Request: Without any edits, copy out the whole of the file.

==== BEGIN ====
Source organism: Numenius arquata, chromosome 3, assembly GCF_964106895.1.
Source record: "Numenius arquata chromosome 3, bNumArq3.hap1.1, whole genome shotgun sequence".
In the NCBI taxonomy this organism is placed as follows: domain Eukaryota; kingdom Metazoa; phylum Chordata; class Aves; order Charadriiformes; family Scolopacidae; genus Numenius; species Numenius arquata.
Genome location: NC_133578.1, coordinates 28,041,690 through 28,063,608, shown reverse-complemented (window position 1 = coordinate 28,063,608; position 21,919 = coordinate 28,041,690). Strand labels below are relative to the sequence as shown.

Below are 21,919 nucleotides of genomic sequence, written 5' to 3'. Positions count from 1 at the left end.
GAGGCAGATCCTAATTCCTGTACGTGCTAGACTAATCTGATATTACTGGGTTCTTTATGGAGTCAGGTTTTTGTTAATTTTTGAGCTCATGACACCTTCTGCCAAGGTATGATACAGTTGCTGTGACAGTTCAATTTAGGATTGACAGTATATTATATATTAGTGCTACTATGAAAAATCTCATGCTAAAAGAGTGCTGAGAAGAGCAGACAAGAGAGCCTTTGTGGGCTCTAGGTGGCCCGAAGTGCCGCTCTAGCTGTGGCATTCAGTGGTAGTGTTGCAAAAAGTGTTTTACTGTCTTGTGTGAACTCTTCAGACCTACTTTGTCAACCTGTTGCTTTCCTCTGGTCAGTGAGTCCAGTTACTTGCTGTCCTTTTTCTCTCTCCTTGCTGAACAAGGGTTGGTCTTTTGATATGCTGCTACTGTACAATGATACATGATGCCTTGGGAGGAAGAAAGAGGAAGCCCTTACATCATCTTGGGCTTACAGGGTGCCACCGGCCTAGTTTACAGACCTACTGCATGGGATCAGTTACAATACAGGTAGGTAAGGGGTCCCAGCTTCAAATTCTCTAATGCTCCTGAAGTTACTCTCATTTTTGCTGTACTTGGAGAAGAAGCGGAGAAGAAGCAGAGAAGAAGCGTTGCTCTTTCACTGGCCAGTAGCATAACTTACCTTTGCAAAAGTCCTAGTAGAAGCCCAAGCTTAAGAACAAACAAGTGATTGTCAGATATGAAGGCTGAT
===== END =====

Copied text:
Source organism: Numenius arquata, chromosome 3, assembly GCF_964106895.1.
Source record: "Numenius arquata chromosome 3, bNumArq3.hap1.1, whole genome shotgun sequence".
In the NCBI taxonomy this organism is placed as follows: domain Eukaryota; kingdom Metazoa; phylum Chordata; class Aves; order Charadriiformes; family Scolopacidae; genus Numenius; species Numenius arquata.
Genome location: NC_133578.1, coordinates 28,041,690 through 28,063,608, shown reverse-complemented (window position 1 = coordinate 28,063,608; position 21,919 = coordinate 28,041,690). Strand labels below are relative to the sequence as shown.

Below are 21,919 nucleotides of genomic sequence, written 5' to 3'. Positions count from 1 at the left end.
GAGGCAGATCCTAATTCCTGTACGTGCTAGACTAATCTGATATTACTGGGTTCTTTATGGAGTCAGGTTTTTGTTAATTTTTGAGCTCATGACACCTTCTGCCAAGGTATGATACAGTTGCTGTGACAGTTCAATTTAGGATTGACAGTATATTATATATTAGTGCTACTATGAAAAATCTCATGCTAAAAGAGTGCTGAGAAGAGCAGACAAGAGAGCCTTTGTGGGCTCTAGGTGGCCCGAAGTGCCGCTCTAGCTGTGGCATTCAGTGGTAGTGTTGCAAAAAGTGTTTTACTGTCTTGTGTGAACTCTTCAGACCTACTTTGTCAACCTGTTGCTTTCCTCTGGTCAGTGAGTCCAGTTACTTGCTGTCCTTTTTCTCTCTCCTTGCTGAACAAGGGTTGGTCTTTTGATATGCTGCTACTGTACAATGATACATGATGCCTTGGGAGGAAGAAAGAGGAAGCCCTTACATCATCTTGGGCTTACAGGGTGCCACCGGCCTAGTTTACAGACCTACTGCATGGGATCAGTTACAATACAGGTAGGTAAGGGGTCCCAGCTTCAAATTCTCTAATGCTCCTGAAGTTACTCTCATTTTTGCTGTACTTGGAGAAGAAGCGGAGAAGAAGCAGAGAAGAAGCGTTGCTCTTTCACTGGCCAGTAGCATAACTTACCTTTGCAAAAGTCCTAGTAGAAGCCCAAGCTTAAGAACAAACAAGTGATTGTCAGATATGAAGGCTGAT